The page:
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First Impressions: Luke 9:51-62

June 24, 2010

I don’t know why I’m having such a difficult time with this text about the rejection of Jesus by the Samaritan village and the difficulties inherent in following Jesus.  I have discovered a lot of good exegetical material, but the jello isn’t jiggling yet (thanks Chick).  Perhaps as I write, something will come into focus for me.  Even though I believe the Spirit can work something good even if I embarrass myself in the pulpit, I’d rather not embarrass myself.  At any rate, here’s what I’ve got now.

9:51 I think it is critically important to keep this verse in mind throughout your study of this passage and as you prepare your sermon.  It is the very reason for Jesus’ sense of urgency in this text and the ones that follow.  The image of setting his face underlines the fact that there is now only one direction to travel for Jesus.  In the Children’s Time, I am considering talking about how cars have gears that allow them to travel both forwards and backwards, and connect that somehow to our discipleship.  The text for this week tells us that Jesus has only forward gears and probably no rear view mirror.

9:52-53 I will not focus my remarks on the disciples’ experience in the Samaritan village, but I find it interesting that Jesus had an advance party.  This indicates to me that one single encounter with Jesus may not be enough to open a person to the kingdom of God or the message of the Savior.  That mirrors the experience of most of the Christians in this world.  That speaks well of longer term “shepherding relationships” (that’s a Kennon Callahan term) rather than solely hit-or-miss, one-time evangelism.  I am not suggesting that there is no role for such evangelism, but that life happens in the long term, and so should our faith building efforts.

Additionally, it seems important to emphasize that the rejection by the Samaritans was a direct result that Jesus had “set his face toward Jerusalem.”  The following vignettes show us how Jesus’ single-mindedness played out on the journey.

9:54-56 This passage was meant to remind the original readers of Elijah, a technique Luke uses often.  The difference in these verses, however, is that Luke here contrasts Jesus and Elijah.  (Eugene Boring and Fred Craddock, People’s New Testament Commentary ([Louisville: Westminster John Knox, 2004], 217.)  In the 2 Kings 1: 1-16 story, Elijah consumes the soldiers with heavenly fire, while Jesus refuses to follow suit upon the Samaritan village.  This must have disappointed the disciples, who also received an earful of rebuke for their trouble.  Unfortunately, Luke doesn’t tell us what we are to learn from Jesus’ restraint (though you may wish to check the footnote from verse 56 in your NRSV).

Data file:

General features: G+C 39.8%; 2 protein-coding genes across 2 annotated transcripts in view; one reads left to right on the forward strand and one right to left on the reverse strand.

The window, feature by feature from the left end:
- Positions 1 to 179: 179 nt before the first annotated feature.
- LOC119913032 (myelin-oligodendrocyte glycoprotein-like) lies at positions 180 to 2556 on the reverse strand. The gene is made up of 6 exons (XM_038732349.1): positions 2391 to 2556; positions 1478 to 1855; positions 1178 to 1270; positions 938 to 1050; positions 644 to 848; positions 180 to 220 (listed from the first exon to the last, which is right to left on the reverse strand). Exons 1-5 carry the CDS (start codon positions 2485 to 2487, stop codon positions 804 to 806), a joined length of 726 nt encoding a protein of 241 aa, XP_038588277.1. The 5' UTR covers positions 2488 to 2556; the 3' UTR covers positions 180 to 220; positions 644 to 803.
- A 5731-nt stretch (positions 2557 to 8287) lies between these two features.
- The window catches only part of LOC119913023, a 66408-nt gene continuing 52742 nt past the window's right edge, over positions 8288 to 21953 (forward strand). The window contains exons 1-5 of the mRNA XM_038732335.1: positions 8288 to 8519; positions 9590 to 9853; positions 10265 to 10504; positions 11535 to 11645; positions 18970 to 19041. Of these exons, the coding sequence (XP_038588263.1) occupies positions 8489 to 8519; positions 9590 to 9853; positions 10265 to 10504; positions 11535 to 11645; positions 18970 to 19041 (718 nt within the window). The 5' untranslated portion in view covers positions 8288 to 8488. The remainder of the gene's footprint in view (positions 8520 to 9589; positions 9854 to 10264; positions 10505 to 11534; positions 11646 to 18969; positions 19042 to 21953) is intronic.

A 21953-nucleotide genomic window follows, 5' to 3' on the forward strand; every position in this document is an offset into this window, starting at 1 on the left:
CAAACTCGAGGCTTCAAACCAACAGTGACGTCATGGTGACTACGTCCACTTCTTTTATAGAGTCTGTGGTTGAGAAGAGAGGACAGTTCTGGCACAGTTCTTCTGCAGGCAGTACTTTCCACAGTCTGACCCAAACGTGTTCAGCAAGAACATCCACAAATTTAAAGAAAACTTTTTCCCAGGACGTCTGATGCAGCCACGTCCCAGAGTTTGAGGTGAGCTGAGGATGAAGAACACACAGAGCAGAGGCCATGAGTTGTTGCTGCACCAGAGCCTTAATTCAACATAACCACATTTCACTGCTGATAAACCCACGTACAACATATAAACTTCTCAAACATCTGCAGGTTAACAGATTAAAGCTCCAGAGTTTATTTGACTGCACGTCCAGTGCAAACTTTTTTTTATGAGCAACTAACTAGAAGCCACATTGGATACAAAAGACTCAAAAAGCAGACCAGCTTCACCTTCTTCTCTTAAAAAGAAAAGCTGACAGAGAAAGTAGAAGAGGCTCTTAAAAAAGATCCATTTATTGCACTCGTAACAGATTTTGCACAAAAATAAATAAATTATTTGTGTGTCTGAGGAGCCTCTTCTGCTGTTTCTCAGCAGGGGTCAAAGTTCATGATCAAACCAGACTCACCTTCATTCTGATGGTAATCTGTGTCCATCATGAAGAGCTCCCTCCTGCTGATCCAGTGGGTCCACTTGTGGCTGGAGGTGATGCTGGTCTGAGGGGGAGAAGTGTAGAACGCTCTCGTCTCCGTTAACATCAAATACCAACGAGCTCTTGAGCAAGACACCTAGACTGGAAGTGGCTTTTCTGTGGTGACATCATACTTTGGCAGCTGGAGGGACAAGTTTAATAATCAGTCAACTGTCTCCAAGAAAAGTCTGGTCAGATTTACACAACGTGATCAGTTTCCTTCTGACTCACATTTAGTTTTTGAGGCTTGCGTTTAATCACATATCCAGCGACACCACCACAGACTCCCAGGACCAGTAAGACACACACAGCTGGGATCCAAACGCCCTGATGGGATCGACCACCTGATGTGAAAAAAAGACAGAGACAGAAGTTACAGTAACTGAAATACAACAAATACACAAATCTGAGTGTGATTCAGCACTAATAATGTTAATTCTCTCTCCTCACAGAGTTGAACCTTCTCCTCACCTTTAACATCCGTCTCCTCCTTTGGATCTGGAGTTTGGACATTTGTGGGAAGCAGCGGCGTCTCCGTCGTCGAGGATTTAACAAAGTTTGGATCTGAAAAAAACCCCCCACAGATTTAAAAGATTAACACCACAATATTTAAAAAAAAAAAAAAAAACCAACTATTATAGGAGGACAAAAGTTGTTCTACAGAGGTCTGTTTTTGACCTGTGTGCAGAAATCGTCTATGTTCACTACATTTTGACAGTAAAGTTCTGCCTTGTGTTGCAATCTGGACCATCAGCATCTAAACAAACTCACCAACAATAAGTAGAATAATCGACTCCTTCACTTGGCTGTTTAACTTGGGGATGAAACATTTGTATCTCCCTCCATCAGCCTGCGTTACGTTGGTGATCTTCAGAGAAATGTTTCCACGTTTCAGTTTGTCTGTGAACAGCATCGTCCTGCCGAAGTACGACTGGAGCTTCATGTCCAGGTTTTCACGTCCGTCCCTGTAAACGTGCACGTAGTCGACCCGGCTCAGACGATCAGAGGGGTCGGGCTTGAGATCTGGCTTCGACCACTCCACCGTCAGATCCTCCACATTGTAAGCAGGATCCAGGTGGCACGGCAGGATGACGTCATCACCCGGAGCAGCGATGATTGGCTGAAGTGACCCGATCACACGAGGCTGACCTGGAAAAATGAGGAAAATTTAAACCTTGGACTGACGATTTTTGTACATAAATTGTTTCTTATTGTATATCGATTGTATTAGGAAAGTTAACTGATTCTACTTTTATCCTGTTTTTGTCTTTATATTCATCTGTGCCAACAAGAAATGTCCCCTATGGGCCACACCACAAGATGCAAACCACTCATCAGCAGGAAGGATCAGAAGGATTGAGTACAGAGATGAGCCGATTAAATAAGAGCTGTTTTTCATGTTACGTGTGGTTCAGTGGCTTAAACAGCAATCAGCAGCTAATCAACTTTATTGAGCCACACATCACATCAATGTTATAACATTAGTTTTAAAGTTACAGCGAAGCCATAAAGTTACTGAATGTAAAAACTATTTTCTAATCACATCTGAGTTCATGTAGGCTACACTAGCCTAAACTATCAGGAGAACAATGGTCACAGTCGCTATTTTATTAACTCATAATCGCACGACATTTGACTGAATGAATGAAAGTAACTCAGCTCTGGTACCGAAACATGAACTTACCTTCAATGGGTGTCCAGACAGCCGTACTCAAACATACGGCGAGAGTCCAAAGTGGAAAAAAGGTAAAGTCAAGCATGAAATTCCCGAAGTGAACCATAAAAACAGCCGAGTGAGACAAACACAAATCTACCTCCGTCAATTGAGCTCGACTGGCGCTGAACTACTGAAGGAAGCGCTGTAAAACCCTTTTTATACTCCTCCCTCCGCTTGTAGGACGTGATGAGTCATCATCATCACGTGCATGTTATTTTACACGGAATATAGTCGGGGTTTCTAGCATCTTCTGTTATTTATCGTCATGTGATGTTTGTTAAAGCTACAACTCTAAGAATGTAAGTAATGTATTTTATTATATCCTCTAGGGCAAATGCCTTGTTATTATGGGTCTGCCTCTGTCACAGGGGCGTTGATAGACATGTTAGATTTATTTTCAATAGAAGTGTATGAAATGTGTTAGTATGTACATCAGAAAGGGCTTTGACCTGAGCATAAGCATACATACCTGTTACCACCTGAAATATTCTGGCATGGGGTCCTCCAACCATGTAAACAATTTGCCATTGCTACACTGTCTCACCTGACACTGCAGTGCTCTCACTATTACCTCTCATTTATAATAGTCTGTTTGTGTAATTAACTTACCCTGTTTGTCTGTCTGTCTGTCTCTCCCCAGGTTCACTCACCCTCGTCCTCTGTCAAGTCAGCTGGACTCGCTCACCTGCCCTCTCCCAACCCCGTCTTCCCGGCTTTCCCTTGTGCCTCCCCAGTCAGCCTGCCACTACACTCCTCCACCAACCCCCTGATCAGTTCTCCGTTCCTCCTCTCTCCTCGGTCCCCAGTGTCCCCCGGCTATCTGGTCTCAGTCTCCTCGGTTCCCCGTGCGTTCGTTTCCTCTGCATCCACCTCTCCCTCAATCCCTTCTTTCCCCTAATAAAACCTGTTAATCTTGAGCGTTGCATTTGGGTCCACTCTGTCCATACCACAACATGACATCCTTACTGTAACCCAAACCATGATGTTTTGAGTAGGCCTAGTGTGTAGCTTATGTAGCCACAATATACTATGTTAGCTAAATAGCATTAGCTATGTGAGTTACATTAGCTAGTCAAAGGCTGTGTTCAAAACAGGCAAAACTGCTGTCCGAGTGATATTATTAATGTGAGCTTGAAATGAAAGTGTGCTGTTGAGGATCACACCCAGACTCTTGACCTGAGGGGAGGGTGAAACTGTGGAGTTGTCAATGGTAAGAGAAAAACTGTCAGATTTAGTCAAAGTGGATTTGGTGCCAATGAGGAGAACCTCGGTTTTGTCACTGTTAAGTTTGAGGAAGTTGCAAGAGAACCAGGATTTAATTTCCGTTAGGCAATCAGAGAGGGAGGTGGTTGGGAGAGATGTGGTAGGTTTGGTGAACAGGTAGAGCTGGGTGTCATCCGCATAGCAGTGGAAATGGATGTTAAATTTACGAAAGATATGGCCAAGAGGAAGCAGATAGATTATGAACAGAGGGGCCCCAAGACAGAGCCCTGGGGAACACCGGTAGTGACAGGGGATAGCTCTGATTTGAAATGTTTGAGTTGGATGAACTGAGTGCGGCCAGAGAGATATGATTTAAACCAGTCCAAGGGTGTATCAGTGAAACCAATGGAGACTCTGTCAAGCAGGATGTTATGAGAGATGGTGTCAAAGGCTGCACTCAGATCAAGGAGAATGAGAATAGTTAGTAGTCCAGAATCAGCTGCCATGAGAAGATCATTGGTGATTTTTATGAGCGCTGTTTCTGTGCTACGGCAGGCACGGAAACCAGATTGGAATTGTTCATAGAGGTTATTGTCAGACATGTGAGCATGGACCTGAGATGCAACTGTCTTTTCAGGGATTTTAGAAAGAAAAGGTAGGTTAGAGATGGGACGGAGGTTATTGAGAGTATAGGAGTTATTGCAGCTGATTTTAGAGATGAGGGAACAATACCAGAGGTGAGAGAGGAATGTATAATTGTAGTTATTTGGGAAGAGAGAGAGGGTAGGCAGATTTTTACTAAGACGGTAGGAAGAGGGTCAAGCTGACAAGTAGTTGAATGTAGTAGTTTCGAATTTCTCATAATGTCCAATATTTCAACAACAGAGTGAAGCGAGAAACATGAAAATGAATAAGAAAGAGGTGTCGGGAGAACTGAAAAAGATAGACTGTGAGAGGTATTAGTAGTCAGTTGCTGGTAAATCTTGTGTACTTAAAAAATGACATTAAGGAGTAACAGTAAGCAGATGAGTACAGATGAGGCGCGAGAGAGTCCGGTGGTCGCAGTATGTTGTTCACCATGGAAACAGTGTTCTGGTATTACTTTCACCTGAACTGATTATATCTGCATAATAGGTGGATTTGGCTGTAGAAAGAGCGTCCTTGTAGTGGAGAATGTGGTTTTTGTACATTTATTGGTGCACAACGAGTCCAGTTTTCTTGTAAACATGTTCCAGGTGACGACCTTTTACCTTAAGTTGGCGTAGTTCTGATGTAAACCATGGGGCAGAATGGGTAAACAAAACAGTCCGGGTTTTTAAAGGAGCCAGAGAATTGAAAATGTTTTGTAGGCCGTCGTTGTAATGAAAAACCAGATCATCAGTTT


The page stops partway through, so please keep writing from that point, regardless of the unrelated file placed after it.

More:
9:57-62 I take these all together because I don’t think the details of any specific episode are nearly as important as the point Jesus (and Luke) is making.  It goes back to the image of the car with two directions—forward and reverse.  Jesus’ face is set in only one direction (thematically rather than spatially), and nothing can deter him from the mission.  Disciples who have any temptations to look in the rear view mirror may not be able to follow Jesus all the way.  As we know from the end of the gospel story, as Jesus drew closer to the cross, it became much more difficult to follow him until, finally, none of them were left.

One of my colleagues suggested a sermon title of “Forward Living,” though I still haven’t figured out how to turn it into a full sermon.  We do spend a lot of our time looking backward—even moving backward—with regrets, excuses, fears and a host of other things to slow us down.  Every once in a while, it is wise to take stock of life, to remember priorities, and to order our lives so that we know that our faces have been set toward those things we truly believe in.  A map image could also be helpful, especially because the distance between two points can rarely be traversed in a straight line.  It is one task to determine our priorities, our end destination, but quite another to navigate to that end.

Another sermon possibility is to discuss the idea of this single-mindedness and determination of Jesus.  Something was so important—his mission or the kingdom?—that nothing else mattered, not creature comforts, not family, not responsibilities.  How does that play out for ordinary disciples who have so many weighty matters other than faith with which to deal?

A final possibility comes from Robert Capon’s take on this section.  He suggests that most of us still haven’t caught the radical nature of Jesus’ path to salvation.  Even those of us who emphasize the grace of God still get caught trying to pull ourselves up by our own bootstraps.  We still want to be winners.  Jesus, Capon writes, calls us to be losers.  He refers to it as a “left-handed messiahship.”  Until we are willing to be total losers, we are not lost enough to be saved.  In the first section (verses 51-56), the disciples are comparing themselves to the Samaritan villagers, and in their minds, the disciples come out very well.  They had accepted Jesus.  Yet that attitude only showed how much they failed to understand.  It was the attitude of someone who still wanted to be a winner, who hadn’t yet thrown in the towel.  In Capon’s view, the second section (verses 57-62) illustrates Jesus’ rejection of all those things we cling to that we hope will help us achieve our own salvation.  The message of Jesus is that you must be a complete and utter loser.  Only then will you be ready for the saving grace of God.  (Kingdom, Grace, Judgment: Paradox, Outrage, and Vindication in the Parables of Jesus [Grand Rapids: Eerdmans, 2002], 201-208.)

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